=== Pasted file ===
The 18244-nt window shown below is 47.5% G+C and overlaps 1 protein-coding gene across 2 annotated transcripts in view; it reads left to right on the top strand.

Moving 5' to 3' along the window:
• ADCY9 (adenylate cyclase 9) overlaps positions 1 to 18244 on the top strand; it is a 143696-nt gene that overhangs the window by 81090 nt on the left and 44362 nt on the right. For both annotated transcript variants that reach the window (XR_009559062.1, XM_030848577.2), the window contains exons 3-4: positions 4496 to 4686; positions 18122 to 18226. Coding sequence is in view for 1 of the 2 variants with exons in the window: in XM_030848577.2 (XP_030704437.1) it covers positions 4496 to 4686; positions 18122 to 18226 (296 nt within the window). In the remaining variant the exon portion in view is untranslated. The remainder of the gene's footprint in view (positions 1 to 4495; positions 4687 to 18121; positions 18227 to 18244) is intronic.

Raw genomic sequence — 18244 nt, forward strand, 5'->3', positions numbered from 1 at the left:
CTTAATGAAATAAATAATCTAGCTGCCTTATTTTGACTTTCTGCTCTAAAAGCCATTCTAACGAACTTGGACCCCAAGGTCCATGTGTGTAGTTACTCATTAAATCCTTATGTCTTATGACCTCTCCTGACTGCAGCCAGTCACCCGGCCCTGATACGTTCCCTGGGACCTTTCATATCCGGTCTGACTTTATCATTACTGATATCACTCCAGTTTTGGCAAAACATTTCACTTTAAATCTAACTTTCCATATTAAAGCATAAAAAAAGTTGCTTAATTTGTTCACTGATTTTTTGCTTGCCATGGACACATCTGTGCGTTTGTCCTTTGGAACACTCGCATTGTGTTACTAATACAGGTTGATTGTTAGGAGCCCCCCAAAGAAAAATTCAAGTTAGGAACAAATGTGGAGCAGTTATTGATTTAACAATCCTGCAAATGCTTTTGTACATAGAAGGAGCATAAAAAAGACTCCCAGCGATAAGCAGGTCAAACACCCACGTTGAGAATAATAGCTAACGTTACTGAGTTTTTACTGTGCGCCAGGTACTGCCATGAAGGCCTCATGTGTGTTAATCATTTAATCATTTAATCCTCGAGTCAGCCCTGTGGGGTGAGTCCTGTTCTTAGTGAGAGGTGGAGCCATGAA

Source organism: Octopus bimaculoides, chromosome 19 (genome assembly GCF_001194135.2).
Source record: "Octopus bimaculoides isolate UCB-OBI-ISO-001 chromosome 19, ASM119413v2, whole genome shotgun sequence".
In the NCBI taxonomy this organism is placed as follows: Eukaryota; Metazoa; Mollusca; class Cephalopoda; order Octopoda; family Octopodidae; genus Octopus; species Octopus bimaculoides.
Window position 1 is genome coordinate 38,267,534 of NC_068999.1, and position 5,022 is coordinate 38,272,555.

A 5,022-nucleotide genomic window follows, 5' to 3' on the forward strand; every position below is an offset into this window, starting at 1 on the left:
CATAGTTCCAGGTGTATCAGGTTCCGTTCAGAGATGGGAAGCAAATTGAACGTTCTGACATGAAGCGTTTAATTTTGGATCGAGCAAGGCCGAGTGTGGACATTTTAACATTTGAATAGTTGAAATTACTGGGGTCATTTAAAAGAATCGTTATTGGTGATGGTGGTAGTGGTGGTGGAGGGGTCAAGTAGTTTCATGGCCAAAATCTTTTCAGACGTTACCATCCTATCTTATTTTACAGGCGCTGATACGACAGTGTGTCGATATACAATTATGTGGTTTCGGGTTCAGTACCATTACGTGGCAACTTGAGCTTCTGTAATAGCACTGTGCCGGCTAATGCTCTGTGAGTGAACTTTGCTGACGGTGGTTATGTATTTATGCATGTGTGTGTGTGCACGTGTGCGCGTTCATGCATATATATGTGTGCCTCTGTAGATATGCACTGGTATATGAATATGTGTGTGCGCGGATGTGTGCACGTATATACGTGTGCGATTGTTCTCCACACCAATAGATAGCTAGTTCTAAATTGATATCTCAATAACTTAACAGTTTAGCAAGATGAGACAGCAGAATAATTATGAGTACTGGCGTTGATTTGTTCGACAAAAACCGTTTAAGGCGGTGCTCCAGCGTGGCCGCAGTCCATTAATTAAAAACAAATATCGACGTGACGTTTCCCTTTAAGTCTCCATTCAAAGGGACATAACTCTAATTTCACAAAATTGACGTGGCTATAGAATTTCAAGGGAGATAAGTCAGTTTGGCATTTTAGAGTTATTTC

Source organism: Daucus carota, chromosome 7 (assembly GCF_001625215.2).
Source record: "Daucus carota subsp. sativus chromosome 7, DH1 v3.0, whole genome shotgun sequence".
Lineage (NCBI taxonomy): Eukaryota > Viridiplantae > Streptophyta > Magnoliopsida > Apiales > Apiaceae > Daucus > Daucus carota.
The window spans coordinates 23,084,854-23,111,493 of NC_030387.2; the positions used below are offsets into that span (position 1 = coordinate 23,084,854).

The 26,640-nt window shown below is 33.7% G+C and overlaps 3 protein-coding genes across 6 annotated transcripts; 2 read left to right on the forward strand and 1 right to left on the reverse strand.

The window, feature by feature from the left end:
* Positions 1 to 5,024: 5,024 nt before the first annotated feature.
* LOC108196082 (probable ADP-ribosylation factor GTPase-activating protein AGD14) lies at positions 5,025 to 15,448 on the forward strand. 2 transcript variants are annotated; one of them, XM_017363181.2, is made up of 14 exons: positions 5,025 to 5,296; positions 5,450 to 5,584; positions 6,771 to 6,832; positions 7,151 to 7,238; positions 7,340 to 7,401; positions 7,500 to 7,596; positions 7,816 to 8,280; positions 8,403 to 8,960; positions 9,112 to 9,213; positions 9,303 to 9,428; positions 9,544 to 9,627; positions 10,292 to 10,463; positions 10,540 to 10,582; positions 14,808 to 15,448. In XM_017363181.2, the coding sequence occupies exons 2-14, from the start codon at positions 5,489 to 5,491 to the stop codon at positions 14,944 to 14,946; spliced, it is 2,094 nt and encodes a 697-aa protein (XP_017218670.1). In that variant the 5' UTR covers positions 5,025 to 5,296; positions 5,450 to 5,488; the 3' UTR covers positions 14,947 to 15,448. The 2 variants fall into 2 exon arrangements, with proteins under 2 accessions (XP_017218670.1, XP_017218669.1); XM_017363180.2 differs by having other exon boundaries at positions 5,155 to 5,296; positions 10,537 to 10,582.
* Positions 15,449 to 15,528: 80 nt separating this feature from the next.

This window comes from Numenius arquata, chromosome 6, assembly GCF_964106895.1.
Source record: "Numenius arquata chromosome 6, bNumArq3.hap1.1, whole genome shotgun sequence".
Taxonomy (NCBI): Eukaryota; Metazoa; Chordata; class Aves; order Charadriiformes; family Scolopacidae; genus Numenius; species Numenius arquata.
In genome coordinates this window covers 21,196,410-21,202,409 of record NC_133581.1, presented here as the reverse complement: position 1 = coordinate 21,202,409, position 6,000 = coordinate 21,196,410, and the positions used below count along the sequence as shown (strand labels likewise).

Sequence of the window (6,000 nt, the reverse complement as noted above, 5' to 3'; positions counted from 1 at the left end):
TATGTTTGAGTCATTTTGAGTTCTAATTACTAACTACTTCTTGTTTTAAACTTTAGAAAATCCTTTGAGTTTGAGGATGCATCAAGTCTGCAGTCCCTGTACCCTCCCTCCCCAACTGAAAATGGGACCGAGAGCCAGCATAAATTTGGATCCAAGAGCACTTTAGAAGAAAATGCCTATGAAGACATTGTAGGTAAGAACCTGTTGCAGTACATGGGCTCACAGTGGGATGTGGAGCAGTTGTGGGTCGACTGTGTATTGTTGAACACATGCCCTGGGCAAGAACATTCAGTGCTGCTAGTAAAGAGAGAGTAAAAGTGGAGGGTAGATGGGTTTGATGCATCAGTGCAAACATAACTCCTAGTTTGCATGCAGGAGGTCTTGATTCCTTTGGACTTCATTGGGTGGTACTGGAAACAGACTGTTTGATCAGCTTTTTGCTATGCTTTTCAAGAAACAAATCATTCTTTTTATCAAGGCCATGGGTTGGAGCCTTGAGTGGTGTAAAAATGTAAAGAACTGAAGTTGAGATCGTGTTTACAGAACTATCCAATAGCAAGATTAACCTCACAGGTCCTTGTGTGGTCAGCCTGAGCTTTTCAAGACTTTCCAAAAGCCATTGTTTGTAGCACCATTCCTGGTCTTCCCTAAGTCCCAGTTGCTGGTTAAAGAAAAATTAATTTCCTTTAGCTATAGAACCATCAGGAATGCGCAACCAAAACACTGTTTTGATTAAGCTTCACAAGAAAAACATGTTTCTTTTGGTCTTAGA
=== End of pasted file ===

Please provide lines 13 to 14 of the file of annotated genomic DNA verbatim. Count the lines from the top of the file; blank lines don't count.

Source record: "Daucus carota subsp. sativus chromosome 7, DH1 v3.0, whole genome shotgun sequence".
Lineage (NCBI taxonomy): Eukaryota > Viridiplantae > Streptophyta > Magnoliopsida > Apiales > Apiaceae > Daucus > Daucus carota.